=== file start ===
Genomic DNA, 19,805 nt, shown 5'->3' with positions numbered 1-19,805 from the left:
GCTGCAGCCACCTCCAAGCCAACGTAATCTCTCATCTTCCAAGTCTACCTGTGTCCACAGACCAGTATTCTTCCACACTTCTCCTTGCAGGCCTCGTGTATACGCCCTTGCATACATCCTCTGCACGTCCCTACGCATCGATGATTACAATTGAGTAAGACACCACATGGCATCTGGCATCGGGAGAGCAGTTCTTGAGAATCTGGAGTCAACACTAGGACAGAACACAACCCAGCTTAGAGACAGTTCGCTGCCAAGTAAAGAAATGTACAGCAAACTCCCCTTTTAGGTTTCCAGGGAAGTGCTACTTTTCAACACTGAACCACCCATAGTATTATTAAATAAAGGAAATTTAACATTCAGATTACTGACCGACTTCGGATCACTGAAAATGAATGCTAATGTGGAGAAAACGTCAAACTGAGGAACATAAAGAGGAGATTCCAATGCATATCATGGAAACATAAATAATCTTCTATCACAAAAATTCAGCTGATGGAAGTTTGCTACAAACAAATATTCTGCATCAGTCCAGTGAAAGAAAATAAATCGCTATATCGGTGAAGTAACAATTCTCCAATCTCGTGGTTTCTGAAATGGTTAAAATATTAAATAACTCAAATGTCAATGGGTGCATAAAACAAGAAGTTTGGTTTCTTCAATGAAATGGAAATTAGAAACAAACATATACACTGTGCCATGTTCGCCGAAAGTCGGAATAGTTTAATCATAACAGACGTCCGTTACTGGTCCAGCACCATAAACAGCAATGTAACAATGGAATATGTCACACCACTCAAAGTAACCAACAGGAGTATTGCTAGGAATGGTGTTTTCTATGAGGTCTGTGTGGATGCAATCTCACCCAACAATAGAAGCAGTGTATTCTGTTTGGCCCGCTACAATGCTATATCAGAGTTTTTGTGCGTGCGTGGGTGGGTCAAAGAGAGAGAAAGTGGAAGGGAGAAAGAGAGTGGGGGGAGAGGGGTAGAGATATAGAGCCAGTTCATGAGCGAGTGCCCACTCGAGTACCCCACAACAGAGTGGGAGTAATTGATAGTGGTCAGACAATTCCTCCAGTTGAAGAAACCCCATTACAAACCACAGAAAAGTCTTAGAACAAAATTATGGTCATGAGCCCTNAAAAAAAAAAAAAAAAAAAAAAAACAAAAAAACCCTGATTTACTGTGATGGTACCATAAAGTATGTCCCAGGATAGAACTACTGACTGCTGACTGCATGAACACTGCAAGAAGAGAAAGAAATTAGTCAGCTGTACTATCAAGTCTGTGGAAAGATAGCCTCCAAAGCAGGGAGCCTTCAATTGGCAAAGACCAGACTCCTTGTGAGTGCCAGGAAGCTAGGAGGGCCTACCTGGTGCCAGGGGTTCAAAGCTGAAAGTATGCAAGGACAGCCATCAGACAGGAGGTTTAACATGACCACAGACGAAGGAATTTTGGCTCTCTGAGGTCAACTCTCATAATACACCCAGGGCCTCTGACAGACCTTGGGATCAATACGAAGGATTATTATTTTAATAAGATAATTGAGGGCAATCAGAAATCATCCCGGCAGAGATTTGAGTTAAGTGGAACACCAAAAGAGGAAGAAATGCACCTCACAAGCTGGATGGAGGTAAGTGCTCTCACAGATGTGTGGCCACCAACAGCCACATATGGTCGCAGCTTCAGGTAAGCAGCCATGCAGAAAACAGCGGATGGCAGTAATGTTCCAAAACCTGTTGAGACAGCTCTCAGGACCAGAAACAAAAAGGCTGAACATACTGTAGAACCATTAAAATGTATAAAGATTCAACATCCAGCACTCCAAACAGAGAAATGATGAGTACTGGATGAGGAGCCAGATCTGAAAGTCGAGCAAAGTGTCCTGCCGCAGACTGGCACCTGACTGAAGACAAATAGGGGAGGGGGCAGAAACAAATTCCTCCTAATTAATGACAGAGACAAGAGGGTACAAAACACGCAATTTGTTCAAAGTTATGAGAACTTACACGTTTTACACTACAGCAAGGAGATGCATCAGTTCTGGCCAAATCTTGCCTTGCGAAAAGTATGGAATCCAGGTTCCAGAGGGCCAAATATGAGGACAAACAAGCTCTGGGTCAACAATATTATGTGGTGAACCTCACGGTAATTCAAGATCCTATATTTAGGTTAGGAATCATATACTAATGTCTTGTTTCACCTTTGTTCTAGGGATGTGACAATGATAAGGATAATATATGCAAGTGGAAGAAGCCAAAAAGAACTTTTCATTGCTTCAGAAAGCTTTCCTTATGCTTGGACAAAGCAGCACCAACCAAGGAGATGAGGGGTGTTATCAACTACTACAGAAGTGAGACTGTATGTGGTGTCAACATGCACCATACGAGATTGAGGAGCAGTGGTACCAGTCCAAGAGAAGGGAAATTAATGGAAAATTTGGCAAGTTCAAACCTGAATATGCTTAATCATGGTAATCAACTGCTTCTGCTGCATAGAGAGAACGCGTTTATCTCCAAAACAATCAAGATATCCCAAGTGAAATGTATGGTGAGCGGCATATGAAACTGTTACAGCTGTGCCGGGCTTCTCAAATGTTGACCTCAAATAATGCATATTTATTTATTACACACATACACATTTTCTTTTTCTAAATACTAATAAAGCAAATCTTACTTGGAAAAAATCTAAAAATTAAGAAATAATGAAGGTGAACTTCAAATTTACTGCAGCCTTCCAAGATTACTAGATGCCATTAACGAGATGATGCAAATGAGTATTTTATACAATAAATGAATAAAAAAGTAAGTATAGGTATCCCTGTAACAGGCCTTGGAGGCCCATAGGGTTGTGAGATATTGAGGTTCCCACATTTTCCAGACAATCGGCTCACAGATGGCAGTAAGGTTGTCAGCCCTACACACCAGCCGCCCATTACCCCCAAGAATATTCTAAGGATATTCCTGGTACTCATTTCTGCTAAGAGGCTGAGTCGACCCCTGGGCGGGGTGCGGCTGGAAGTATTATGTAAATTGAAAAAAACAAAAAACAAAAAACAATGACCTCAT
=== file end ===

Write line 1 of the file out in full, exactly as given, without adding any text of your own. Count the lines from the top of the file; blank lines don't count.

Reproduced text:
Genomic DNA, 19,805 nt, shown 5'->3' with positions numbered 1-19,805 from the left: